Thursday, 1 August 2013

FIRST PERSON: A FEAST WHICH FOLLOWS A FAST IS NOT IN SPIRIT

Manzoor Moghal has written the First Person column in today's Leicester Mercury:


A feast which follows a fast is not in spirit
The month of Ramadan is once again upon us and Muslims everywhere are fasting. It is obligatory for Muslims to fast during this month, as laid down in the Qu'ran, and they refrain from food, drink and tobacco from dawn to sunset, which at this time of year would be an average of 19 hours a day in Britain.
Before the advent of Islam, fasting was also prescribed for other religions but, with the passage of time, their fasting practices became truncated, distorted and were tailored to the convenience of their followers, with the result that the whole concept of fasting in these religions became totally corrupted.
In one of these religions, a whole month designated for fasting allows its people to eat and drink everything except cooked food and a few other items during the fasting period from morning to evening.In another religion where fasting stretches beyond 30 days, its adherents have to give up one item of their daily favourite food, while allowing them to eat and drink everything else at any time.
In yet another religion, two separate fasting days are extended to 24 hours of total refrain from any eating or drinking, and it has four other days which are somewhat similar to the Islamic way of fasting.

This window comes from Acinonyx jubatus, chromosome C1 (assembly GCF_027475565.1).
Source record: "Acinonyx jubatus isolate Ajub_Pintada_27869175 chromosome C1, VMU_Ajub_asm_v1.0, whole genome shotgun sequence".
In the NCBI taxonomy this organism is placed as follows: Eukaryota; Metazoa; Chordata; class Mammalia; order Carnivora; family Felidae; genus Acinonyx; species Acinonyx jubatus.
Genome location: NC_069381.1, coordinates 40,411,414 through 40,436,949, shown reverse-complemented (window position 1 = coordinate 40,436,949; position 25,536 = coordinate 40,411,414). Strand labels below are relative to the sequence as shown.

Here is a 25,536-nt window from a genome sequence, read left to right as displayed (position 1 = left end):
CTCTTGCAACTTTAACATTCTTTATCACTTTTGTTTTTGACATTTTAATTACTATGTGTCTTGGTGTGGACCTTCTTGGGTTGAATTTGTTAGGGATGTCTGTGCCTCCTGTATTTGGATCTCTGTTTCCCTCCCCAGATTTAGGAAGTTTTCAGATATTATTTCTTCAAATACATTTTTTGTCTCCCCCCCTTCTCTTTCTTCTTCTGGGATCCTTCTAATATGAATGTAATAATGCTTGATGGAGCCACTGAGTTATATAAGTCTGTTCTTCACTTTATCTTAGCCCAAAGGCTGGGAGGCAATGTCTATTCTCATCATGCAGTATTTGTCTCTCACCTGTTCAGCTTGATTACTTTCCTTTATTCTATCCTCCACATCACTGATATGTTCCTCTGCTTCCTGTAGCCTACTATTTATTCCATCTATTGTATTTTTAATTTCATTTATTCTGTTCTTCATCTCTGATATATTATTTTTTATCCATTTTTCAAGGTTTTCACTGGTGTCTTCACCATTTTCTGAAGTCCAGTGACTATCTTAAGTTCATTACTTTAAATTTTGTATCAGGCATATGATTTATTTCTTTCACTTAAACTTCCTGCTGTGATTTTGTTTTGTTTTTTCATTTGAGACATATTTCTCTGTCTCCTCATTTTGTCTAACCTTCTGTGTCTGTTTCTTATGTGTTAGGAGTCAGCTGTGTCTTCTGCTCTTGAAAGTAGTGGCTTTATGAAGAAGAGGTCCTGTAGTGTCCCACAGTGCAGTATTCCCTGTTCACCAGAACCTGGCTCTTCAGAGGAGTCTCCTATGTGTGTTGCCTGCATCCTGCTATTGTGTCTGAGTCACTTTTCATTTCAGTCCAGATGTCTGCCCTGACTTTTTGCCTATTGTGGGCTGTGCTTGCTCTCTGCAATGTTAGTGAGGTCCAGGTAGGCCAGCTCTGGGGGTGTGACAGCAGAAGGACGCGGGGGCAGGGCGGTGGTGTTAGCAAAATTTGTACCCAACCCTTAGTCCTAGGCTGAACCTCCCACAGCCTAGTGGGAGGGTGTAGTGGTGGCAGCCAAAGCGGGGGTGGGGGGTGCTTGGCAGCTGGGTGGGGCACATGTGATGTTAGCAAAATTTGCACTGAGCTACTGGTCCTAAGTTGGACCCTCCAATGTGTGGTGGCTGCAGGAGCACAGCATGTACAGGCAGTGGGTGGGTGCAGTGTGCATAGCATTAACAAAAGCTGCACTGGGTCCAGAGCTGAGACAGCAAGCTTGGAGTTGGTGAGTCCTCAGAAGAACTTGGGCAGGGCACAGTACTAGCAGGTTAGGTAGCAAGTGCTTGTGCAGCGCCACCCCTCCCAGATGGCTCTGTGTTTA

Other minor faiths have some variations, but none of these are anywhere near the Muslim way, which has remained in its pristine purity since its inception some 1,400 years ago.
However, there is a worrying trend which has recently crept into the Islamic way of fasting and it has begun to undermine both the spirit and the letter of fasting.
The time of breaking the Muslim fast at sunset is called iftar, and Muslims do this generally by eating a couple of dates and drinking tea or a glass of milk or water, followed by the fourth obligatory prayer of the day called maghrib.
After this, they disburse to their homes where they eat a modest meal before they go into the long night prayers at their mosques.
Unfortunately, the breaking of the fast time iftar is being turned into feasting by well-heeled Muslims – and it is becoming fashionable practice among many Muslims in some countries, including Britain.
Arab Muslims in the Middle East gorge themselves routinely with large quantities of food every evening after breaking their fast, and Muslims in places such as Pakistan have big iftar parties in restaurants, hotels and community centres.
Of late, a national Muslim organisation is encouraging Muslims in Britain to organise such iftar parties, inviting non-Muslims to participate in order to socialise and promote better understanding between different faiths.
The month of Ramadan is for fasting and not feasting!
Manzoor Moghal is an author and social commentator

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